In the hierarchy of punk, it’s one thing to play punk music, it’s another to dress punk, and it’s entirely another to have surely the best sounding band name in punk. Yet ‘The Band for Disease Control and Prevention’ have, and do, all three and they do it well.
The Gateshead 5 piece alt-Punk act’s second album is based on a sort of Pistols-driven post punk sound set against the (almost) spoken word delivery by Marcia Mackman. It’s a combination which works well resulting in a sound which re-creates the most interesting elements of both the Buzzcocks and Transvision Vamp.
Standout tracks ‘Caution Anxiety Attack’ and ‘A kill in the morning’ are direct and showcase the bands musical ability, with Antony Bircham’s guitar in particular standing out as the driving force of the band. Across the album Mackman’s delivery is strong, focused and empowered, with an almost Patti Smith style delivery usually focused on terrifying the listener; ‘if you think you’ll get an easy life then forget about me’.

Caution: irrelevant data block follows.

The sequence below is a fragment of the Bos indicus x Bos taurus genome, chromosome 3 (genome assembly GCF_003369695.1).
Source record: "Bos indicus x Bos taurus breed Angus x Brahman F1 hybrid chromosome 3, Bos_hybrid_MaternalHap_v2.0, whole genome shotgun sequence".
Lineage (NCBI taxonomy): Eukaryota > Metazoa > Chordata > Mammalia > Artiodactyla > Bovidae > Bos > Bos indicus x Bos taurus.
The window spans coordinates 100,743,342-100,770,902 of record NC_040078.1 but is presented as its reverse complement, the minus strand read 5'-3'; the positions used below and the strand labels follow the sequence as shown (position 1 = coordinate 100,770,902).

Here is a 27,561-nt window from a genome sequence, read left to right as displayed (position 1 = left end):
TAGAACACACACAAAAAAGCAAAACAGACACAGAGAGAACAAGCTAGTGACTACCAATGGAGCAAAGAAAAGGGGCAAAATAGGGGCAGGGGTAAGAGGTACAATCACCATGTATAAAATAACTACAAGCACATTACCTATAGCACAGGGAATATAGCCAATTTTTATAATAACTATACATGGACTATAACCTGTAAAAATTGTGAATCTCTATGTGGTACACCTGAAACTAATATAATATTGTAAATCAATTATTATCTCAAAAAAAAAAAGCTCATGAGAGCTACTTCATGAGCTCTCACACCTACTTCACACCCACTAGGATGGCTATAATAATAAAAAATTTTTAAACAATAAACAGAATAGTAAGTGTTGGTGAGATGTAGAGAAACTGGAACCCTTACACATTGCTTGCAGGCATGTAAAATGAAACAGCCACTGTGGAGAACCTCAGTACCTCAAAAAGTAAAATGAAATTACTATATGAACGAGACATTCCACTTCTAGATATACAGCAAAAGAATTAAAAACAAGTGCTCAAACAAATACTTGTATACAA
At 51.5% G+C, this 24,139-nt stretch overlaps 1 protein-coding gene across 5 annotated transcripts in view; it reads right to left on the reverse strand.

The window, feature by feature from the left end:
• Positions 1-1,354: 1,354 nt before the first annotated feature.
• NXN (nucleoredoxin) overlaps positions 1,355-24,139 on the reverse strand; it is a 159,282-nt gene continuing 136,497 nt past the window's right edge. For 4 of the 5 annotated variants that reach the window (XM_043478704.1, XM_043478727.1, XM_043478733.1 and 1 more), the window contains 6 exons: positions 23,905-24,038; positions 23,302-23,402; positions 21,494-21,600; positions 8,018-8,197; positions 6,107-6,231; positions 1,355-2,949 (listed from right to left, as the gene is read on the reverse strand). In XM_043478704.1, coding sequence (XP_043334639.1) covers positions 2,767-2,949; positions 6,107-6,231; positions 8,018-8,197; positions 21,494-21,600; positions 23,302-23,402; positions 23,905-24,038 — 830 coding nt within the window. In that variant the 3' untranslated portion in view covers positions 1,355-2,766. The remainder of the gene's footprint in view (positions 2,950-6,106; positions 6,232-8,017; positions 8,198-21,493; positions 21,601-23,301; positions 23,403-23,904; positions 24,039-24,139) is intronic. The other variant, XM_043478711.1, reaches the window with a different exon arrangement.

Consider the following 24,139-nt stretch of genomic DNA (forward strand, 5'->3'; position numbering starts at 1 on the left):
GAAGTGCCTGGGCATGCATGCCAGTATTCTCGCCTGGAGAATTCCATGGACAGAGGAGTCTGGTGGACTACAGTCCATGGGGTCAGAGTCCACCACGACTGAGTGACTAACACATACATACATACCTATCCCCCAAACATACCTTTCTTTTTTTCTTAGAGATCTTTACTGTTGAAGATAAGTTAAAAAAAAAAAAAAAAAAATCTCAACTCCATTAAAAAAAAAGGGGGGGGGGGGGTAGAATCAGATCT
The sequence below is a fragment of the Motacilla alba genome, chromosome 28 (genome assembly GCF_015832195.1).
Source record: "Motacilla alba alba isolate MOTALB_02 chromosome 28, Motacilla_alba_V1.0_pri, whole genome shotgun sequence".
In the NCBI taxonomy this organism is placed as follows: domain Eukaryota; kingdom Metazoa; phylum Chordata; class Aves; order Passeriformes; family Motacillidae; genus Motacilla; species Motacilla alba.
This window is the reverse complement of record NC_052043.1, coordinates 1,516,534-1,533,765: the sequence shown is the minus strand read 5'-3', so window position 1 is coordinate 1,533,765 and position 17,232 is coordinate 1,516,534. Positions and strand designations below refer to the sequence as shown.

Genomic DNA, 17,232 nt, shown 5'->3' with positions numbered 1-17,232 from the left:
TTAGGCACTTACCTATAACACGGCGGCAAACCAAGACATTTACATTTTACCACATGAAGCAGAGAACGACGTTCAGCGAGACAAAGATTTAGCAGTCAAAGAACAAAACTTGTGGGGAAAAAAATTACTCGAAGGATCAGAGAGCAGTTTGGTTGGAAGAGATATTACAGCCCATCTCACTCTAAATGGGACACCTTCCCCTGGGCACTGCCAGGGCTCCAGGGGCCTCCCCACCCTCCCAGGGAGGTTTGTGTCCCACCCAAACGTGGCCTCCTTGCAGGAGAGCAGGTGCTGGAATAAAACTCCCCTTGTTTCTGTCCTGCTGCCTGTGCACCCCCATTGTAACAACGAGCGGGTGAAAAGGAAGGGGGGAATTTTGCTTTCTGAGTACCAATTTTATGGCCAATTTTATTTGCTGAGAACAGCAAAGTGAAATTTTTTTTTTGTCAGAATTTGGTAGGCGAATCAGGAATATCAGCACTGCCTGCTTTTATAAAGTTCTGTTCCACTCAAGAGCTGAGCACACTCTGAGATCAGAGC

If there was one criticism it would be in the production of ‘Heavy Stone’ which places the sound of the band low in the final mix. It’s a real shame as you can almost hear the band playing against a wall of sound similar to early Manic’s. A little more volume and it would have been explosive. But punk’s not always about the end result, it’s about the attitude, and we certainly get that across this album.